As a result of the changes in our culture and the proliferation of worship styles and choices as well as the blurring of denominational identity and the general information overload that many people experience, it is difficult for the average church to set itself apart from other churches in the area. Churches must do more than tasteful liturgy, good theology, and decent pastoral care in order to minister effectively in the twenty-first century. Your parishioners can turn on the television and hear really excellent preaching. While the average Episcopal priest may not agree with the theology informing the preaching, there is no arguing that these televangelists are compelling preachers. This excellent, easily accessible preaching has put even greater pressure on all local churches.
Decline in the Episcopal Church
A review of the membership numbers of the Episcopal Church since 1965 reveals that, except for a few years in the late 1990s, the Episcopal Church is a denomination continually decreasing in membership. The year 1965 was the high-water mark for baptized members in the Episcopal Church. From 1965 to 2003 our denomination lost nearly a third of its membership. Further, the average size of our churches has declined as well. In 1960, the average Episcopal church reported 450 baptized members. In 1965, the year of our highest membership, the average was 480 members per church. The average membership in our churches has declined to 32 percent (310 members per church) in 2005.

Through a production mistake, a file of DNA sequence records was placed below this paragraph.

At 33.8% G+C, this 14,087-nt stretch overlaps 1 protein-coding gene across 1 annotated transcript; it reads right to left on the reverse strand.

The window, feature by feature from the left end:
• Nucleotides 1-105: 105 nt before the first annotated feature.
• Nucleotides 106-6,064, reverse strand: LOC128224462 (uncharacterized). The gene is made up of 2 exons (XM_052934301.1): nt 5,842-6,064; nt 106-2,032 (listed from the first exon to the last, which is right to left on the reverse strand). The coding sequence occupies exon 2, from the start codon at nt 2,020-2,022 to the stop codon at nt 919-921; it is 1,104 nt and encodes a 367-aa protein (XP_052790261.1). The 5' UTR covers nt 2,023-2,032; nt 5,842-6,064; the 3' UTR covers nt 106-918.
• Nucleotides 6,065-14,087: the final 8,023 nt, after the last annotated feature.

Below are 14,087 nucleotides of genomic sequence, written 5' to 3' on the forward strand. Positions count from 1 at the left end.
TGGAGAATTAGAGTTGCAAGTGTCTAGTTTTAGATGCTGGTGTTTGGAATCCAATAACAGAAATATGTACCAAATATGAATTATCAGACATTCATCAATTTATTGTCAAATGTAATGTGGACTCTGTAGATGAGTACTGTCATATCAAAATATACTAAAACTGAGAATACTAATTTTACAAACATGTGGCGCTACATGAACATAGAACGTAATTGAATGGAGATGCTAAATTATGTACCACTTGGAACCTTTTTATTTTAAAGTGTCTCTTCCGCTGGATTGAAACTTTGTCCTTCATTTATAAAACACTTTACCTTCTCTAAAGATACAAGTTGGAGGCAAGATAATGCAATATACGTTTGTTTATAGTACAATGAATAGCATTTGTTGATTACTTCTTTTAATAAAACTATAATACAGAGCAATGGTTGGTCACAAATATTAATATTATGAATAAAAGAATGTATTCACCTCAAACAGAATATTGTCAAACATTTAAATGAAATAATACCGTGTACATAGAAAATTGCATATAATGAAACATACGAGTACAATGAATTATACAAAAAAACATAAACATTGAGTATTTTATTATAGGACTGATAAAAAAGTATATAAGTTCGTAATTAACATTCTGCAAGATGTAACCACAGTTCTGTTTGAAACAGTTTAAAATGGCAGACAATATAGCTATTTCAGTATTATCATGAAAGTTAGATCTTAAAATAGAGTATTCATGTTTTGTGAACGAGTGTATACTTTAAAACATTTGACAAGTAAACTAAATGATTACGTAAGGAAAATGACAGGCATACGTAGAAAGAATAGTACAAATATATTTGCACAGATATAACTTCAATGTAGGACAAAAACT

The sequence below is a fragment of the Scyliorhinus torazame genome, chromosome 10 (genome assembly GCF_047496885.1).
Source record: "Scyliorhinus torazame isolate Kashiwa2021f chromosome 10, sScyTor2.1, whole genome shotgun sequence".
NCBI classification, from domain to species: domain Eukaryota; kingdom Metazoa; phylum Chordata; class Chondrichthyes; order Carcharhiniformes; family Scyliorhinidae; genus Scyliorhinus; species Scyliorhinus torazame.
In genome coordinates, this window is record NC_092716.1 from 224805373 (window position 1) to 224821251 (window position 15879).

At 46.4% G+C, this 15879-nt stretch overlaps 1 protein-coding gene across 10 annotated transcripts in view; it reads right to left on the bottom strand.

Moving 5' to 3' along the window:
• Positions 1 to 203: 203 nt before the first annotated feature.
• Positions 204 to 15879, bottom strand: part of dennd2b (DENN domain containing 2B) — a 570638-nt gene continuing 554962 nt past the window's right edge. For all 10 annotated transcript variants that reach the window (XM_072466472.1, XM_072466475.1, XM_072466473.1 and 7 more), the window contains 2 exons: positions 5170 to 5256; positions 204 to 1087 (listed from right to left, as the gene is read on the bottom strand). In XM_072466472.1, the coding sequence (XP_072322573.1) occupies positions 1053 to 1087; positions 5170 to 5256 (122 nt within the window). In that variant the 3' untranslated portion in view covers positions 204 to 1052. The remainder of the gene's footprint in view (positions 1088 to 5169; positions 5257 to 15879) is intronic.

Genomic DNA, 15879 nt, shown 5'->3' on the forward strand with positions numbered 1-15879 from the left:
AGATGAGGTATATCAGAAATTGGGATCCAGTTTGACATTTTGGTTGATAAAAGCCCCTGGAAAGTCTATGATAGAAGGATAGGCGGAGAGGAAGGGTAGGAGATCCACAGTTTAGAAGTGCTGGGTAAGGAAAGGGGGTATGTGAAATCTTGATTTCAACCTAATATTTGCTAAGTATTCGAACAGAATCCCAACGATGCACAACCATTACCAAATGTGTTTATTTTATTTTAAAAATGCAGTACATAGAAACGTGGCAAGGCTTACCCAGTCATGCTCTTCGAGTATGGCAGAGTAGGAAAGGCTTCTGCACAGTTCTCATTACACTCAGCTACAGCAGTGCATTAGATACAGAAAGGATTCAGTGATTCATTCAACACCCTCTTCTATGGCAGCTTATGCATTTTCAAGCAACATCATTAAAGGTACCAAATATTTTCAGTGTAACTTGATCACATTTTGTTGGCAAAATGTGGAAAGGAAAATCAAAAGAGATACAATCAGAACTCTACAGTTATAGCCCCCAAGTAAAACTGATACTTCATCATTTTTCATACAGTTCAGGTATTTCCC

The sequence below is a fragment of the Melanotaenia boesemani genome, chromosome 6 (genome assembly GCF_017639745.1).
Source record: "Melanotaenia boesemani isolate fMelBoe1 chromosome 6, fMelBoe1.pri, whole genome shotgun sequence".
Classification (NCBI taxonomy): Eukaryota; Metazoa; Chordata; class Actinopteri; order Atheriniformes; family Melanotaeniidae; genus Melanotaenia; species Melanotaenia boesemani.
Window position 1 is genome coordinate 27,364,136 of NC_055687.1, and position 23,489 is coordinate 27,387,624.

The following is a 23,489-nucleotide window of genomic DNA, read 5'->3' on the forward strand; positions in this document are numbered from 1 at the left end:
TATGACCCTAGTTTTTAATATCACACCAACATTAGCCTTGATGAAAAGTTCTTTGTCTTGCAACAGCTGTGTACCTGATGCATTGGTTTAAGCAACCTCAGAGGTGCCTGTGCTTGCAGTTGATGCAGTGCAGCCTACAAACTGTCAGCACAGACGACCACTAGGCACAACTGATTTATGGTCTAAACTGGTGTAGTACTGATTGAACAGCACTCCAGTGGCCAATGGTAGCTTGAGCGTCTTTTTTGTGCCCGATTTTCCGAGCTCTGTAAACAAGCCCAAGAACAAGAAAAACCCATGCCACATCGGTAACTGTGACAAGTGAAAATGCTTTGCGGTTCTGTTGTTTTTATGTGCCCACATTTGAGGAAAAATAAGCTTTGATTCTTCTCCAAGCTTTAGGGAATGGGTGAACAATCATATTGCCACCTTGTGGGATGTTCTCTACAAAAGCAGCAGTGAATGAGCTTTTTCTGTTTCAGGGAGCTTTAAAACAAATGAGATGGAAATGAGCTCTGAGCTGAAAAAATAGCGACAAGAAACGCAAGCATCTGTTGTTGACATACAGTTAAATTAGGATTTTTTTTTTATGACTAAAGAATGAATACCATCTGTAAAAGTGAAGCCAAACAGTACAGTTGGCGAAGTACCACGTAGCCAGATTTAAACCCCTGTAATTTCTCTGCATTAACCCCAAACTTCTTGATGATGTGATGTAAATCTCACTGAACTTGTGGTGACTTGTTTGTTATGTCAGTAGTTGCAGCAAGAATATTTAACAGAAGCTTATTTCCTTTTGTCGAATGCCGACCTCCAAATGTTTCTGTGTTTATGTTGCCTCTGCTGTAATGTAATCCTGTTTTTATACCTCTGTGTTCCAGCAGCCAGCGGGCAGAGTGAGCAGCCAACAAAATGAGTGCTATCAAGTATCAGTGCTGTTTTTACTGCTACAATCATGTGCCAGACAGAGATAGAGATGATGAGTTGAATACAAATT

Although specific statistics have attempted to draw conclusions about the growth and decline of churches according to size, these studies are inconclusive. My own observations from studying Episcopal churches over the past fifteen years is that while some of our very large churches have gotten even larger, a greater number of middle-sized churches have decreased in size, resulting in more of our churches having fewer members than in years past. In 2002, 60 percent of Episcopal churches had an average Sunday attendance of 100 or less; in 2003 61 percent of Episcopal churches had an average Sunday attendance of 100 or less; and in 2004, this number increased to 62 percent. Similarly, the median average Sunday attendance in 2002 was 79, in 2003 it was 77, and in 2004 the median attendance was 75. Can you feel the creeping decline?
In short, many, if not most, of our churches have not responded well to the changes that have occurred in American culture since 1965. The result is that we have fewer churches than we did in 1965, and those church that we do have are generally smaller than they were in 1965. Today, the typical Episcopal church is basically a single-cell, non-complex organization in an increasingly complex culture. Consequently, this means that being a lay leader in the church, such as serving on the vestry, is an ever-increasing challenge.
A Word about Church Growth